|Brian P. Stoffregen Exegetical Notes at|
John 1:[1-9] 10-18 is the assigned gospel for 2 Christmas ABC, most of these notes come from previous comments on that text.
With this text we have a different look at the Nativity. John's "Christmas" would be difficult to do in a children's program. There is no baby lying in a manger. There are no parents traveling to Bethlehem. There are no angels or shepherds. There is no star or magi. John doesn't give us much of a historical account of Christmas. Instead he gives us a confession of faith about the incarnation of God. John isn't so concerned about exactly what happened in Bethlehem during the reign of Caesar Augustus (or King Herod). He is much more concerned about the proper beliefs about Jesus now -- or, as Gail O'Day (John, New Interpreter's Bible) suggests, "The story of Jesus is not ultimately a story about Jesus; it is, in fact, the story of God" [p. 524]
O'Day offers this reflective summary on these verses.
In the Prologue, the first-century community rejoices in these gifts and opens up that joy to any others who share in their confessions. The joyous witness of the Prologue is spoken by those whose own experience has been decisively marked by the incarnation. John 1:14-18 is not theological speculation about the character of the incarnate Word, but the testimony of those whose lives have been changed by the incarnation....
John 1:1-18 appears in the church's lectionaries during the Christmas season. The lectionary thus asks the church to regard Jesus' coming into the world from the perspective of this text. This text contains none of the conventional elements of the Christmas story. Instead of manger, angels, and magi, John 1:1-18 presents the church with its explicit theological vision of the difference the incarnation makes in the life of the world. [p. 526]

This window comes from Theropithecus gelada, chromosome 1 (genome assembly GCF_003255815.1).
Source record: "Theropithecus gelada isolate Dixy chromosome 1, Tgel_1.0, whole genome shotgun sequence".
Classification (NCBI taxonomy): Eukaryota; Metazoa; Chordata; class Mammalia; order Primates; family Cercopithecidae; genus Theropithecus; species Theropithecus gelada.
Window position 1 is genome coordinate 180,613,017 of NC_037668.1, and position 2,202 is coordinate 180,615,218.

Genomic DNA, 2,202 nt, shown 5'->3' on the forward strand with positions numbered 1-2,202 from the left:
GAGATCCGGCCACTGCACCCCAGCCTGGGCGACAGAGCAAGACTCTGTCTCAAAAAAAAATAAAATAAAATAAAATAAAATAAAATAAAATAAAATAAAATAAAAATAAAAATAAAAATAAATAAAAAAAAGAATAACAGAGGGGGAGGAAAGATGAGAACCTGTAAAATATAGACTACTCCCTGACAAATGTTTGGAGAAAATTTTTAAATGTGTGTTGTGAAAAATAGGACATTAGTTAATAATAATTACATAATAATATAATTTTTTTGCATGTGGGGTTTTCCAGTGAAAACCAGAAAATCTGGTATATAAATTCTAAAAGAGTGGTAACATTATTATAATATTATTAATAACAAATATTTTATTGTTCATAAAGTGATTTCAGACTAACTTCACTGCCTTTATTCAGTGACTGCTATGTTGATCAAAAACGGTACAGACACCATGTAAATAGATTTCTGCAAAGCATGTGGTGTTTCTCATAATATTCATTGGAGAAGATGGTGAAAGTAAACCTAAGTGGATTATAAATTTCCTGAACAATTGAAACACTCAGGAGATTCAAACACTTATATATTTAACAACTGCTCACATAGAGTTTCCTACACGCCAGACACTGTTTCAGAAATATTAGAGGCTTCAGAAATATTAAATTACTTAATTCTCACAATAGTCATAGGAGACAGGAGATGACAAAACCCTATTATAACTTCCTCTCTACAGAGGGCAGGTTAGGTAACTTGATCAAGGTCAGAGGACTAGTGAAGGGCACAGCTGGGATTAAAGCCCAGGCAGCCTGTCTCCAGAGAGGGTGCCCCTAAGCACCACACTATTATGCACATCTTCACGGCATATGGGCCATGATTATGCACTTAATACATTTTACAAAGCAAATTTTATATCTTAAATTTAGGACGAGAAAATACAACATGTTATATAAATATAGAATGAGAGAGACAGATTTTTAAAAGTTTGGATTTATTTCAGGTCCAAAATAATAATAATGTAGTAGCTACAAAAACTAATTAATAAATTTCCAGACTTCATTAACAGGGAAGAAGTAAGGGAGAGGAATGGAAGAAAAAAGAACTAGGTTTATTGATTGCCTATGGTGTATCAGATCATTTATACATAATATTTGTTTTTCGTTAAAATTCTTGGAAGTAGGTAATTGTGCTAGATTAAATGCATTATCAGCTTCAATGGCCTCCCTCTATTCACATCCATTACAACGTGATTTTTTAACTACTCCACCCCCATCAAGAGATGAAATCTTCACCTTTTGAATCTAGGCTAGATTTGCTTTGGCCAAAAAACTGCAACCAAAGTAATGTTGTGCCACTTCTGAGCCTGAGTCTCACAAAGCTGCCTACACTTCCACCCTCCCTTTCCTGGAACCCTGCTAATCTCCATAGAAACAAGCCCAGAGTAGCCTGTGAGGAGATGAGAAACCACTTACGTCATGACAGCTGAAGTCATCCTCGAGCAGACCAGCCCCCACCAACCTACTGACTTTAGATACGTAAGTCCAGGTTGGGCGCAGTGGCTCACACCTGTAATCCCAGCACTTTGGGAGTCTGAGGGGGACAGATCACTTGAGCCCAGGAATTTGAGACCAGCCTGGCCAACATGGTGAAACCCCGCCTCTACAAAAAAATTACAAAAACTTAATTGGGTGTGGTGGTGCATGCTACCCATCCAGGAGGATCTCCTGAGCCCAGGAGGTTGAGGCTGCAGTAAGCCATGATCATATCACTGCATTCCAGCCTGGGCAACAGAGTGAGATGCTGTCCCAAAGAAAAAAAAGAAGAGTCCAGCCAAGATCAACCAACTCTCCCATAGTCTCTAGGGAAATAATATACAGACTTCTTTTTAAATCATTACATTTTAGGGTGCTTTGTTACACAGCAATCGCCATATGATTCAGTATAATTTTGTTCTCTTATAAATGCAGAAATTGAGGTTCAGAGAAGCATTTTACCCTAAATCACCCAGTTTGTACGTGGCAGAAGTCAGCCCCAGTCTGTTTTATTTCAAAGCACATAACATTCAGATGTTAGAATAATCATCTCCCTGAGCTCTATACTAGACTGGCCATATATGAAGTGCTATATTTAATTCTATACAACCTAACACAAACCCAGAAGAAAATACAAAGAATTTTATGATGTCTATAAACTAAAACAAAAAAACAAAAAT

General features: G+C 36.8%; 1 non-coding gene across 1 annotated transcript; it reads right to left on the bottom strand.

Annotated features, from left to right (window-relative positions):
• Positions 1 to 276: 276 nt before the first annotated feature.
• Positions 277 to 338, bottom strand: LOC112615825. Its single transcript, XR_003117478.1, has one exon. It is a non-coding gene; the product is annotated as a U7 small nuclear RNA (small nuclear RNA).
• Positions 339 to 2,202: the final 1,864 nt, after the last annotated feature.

O'Day introduces these verses by writing:
... the Prologue is concerned with two different spheres of God's presence: (1) the eternal, the sphere of the cosmic Word of God, and (2) the temporal, the sphere of John the Baptist, the world, and the incarnate Word. The interaction between these two spheres is at the heart of the Prologue. [p. 516]
These two spheres can be illustrated by the paradoxes between v. 1 and v. 14.
The Word was God -- yet, the Word became flesh.
The Word was with God -- yet, the Word lived among us.
The Christmas confession of John's community (note the "us" and "we" in v. 14) extends beyond a baby being born and wrapped in cloths and laid in a manger. It is the belief that he existed before creation and he comes and lives among us now.
Note that Jesus as "the Logos" occurs only in vv. 1 & 14 in John.
Answer 1: Too many and too complicated to figure out. There are 60 pages of meanings in the Theological Dictionary of the New Testament.
Answer 2: The revelation of God's self. I can remember when our boys were infants, before they could speak: How we wished they could tell us what was going on inside of them. They would cry. We would ask, "Are you hungry? Do you hurt? What's wrong?" They didn't answer our questions with words. We had to guess the answers. Words or some form of communication was needed for us parents to know what is going on inside that small child -- what he is thinking, what he is feeling, what he wants. (That is even true now that they are in their twenties and living on the opposite coast. Without the sharing of words in some way: phone, e-mail, instant messaging, we don't know what they are doing, thinking, or feeling. We are all together at Christmas, where we can "catch up" on each other by sharing words.)
Jesus, as the Revealer of God, is like that. He communicates to us the thoughts, feelings, and desires of God. Yet, he doesn't just talk about what goes on inside God -- he is God. His life reveals God to us. In order to know God, one needs to look to Jesus, to listen to Jesus, to try and understand Jesus.
Perhaps we misuse Jesus and scriptures (especially John) when they are used as something other than the revelation of God's self to us. Perhaps we need to take more seriously the liturgical comment: "The word of the Lord." It is that divine Someone speaking to us.
This mission of Jesus is picked up in 1:18: "No one has ever seen God. It is God the only Son, who is close to the Father's heart, who has made him known (exegeomai -- related to "exegesis" -- Jesus "interprets" the Father for us). Lowe and Nida in their Semantic Lexicon give these two definitions for the Greek word: (1) "to provide detailed information in a systematic manner;" and (2) "to make something fully known by careful explanation or by clear revelation." Jesus is the clear revelation of the Father.